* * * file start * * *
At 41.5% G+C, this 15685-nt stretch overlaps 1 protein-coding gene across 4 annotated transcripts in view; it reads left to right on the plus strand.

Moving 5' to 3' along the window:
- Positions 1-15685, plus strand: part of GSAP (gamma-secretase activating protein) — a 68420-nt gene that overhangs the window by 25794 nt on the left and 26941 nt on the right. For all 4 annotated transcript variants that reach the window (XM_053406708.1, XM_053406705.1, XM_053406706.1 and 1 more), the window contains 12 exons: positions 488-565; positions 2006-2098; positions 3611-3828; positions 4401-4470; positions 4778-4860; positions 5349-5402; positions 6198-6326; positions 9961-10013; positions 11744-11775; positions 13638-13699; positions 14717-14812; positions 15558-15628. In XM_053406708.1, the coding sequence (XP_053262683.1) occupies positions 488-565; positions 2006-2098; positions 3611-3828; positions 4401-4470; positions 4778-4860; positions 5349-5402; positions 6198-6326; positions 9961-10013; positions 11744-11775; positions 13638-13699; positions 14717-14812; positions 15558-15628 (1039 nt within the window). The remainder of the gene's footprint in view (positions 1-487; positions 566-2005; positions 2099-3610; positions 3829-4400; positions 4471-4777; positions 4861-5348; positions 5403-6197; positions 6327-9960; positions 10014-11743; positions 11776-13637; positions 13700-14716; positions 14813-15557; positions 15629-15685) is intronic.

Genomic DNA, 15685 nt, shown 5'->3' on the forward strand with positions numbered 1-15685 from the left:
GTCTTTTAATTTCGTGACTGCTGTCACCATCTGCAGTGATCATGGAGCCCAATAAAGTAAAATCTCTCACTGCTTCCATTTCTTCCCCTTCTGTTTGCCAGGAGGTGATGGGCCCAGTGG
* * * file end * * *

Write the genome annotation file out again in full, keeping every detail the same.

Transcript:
At 41.5% G+C, this 15685-nt stretch overlaps 1 protein-coding gene across 4 annotated transcripts in view; it reads left to right on the plus strand.

Moving 5' to 3' along the window:
- Positions 1-15685, plus strand: part of GSAP (gamma-secretase activating protein) — a 68420-nt gene that overhangs the window by 25794 nt on the left and 26941 nt on the right. For all 4 annotated transcript variants that reach the window (XM_053406708.1, XM_053406705.1, XM_053406706.1 and 1 more), the window contains 12 exons: positions 488-565; positions 2006-2098; positions 3611-3828; positions 4401-4470; positions 4778-4860; positions 5349-5402; positions 6198-6326; positions 9961-10013; positions 11744-11775; positions 13638-13699; positions 14717-14812; positions 15558-15628. In XM_053406708.1, the coding sequence (XP_053262683.1) occupies positions 488-565; positions 2006-2098; positions 3611-3828; positions 4401-4470; positions 4778-4860; positions 5349-5402; positions 6198-6326; positions 9961-10013; positions 11744-11775; positions 13638-13699; positions 14717-14812; positions 15558-15628 (1039 nt within the window). The remainder of the gene's footprint in view (positions 1-487; positions 566-2005; positions 2099-3610; positions 3829-4400; positions 4471-4777; positions 4861-5348; positions 5403-6197; positions 6327-9960; positions 10014-11743; positions 11776-13637; positions 13700-14716; positions 14813-15557; positions 15629-15685) is intronic.

Genomic DNA, 15685 nt, shown 5'->3' on the forward strand with positions numbered 1-15685 from the left:
GTCTTTTAATTTCGTGACTGCTGTCACCATCTGCAGTGATCATGGAGCCCAATAAAGTAAAATCTCTCACTGCTTCCATTTCTTCCCCTTCTGTTTGCCAGGAGGTGATGGGCCCAGTGG